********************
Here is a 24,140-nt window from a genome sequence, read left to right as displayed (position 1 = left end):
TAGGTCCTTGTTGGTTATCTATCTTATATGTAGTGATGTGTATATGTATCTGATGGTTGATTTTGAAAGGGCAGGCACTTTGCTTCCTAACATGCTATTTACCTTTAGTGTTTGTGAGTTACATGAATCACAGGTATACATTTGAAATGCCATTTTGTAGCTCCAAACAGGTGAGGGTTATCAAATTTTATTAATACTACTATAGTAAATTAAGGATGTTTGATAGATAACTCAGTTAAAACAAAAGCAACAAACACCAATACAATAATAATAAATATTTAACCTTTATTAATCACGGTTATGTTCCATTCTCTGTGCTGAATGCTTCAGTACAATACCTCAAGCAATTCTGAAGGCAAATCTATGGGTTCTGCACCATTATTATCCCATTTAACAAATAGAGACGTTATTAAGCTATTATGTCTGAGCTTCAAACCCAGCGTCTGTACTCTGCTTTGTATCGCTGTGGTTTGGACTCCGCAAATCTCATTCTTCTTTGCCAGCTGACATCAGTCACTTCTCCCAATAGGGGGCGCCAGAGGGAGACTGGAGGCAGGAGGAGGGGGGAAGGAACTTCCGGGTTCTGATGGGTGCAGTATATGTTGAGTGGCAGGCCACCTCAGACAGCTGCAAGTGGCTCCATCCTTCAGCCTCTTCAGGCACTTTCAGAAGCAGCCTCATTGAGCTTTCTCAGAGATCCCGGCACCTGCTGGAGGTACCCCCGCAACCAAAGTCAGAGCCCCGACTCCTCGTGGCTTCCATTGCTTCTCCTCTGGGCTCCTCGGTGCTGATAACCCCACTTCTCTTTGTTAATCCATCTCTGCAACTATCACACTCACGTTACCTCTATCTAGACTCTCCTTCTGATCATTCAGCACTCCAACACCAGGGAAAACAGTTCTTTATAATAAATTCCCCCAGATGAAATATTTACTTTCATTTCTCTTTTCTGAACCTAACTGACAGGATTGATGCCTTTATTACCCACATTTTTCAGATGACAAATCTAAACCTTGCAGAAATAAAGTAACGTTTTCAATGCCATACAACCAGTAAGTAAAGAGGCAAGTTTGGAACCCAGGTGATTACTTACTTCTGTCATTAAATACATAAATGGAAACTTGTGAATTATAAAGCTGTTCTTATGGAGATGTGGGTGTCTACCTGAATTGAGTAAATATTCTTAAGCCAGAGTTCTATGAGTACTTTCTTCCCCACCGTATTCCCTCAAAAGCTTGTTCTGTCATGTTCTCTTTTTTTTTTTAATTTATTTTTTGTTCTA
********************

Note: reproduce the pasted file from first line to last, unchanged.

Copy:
Here is a 24,140-nt window from a genome sequence, read left to right as displayed (position 1 = left end):
TAGGTCCTTGTTGGTTATCTATCTTATATGTAGTGATGTGTATATGTATCTGATGGTTGATTTTGAAAGGGCAGGCACTTTGCTTCCTAACATGCTATTTACCTTTAGTGTTTGTGAGTTACATGAATCACAGGTATACATTTGAAATGCCATTTTGTAGCTCCAAACAGGTGAGGGTTATCAAATTTTATTAATACTACTATAGTAAATTAAGGATGTTTGATAGATAACTCAGTTAAAACAAAAGCAACAAACACCAATACAATAATAATAAATATTTAACCTTTATTAATCACGGTTATGTTCCATTCTCTGTGCTGAATGCTTCAGTACAATACCTCAAGCAATTCTGAAGGCAAATCTATGGGTTCTGCACCATTATTATCCCATTTAACAAATAGAGACGTTATTAAGCTATTATGTCTGAGCTTCAAACCCAGCGTCTGTACTCTGCTTTGTATCGCTGTGGTTTGGACTCCGCAAATCTCATTCTTCTTTGCCAGCTGACATCAGTCACTTCTCCCAATAGGGGGCGCCAGAGGGAGACTGGAGGCAGGAGGAGGGGGGAAGGAACTTCCGGGTTCTGATGGGTGCAGTATATGTTGAGTGGCAGGCCACCTCAGACAGCTGCAAGTGGCTCCATCCTTCAGCCTCTTCAGGCACTTTCAGAAGCAGCCTCATTGAGCTTTCTCAGAGATCCCGGCACCTGCTGGAGGTACCCCCGCAACCAAAGTCAGAGCCCCGACTCCTCGTGGCTTCCATTGCTTCTCCTCTGGGCTCCTCGGTGCTGATAACCCCACTTCTCTTTGTTAATCCATCTCTGCAACTATCACACTCACGTTACCTCTATCTAGACTCTCCTTCTGATCATTCAGCACTCCAACACCAGGGAAAACAGTTCTTTATAATAAATTCCCCCAGATGAAATATTTACTTTCATTTCTCTTTTCTGAACCTAACTGACAGGATTGATGCCTTTATTACCCACATTTTTCAGATGACAAATCTAAACCTTGCAGAAATAAAGTAACGTTTTCAATGCCATACAACCAGTAAGTAAAGAGGCAAGTTTGGAACCCAGGTGATTACTTACTTCTGTCATTAAATACATAAATGGAAACTTGTGAATTATAAAGCTGTTCTTATGGAGATGTGGGTGTCTACCTGAATTGAGTAAATATTCTTAAGCCAGAGTTCTATGAGTACTTTCTTCCCCACCGTATTCCCTCAAAAGCTTGTTCTGTCATGTTCTCTTTTTTTTTTTAATTTATTTTTTGTTCTA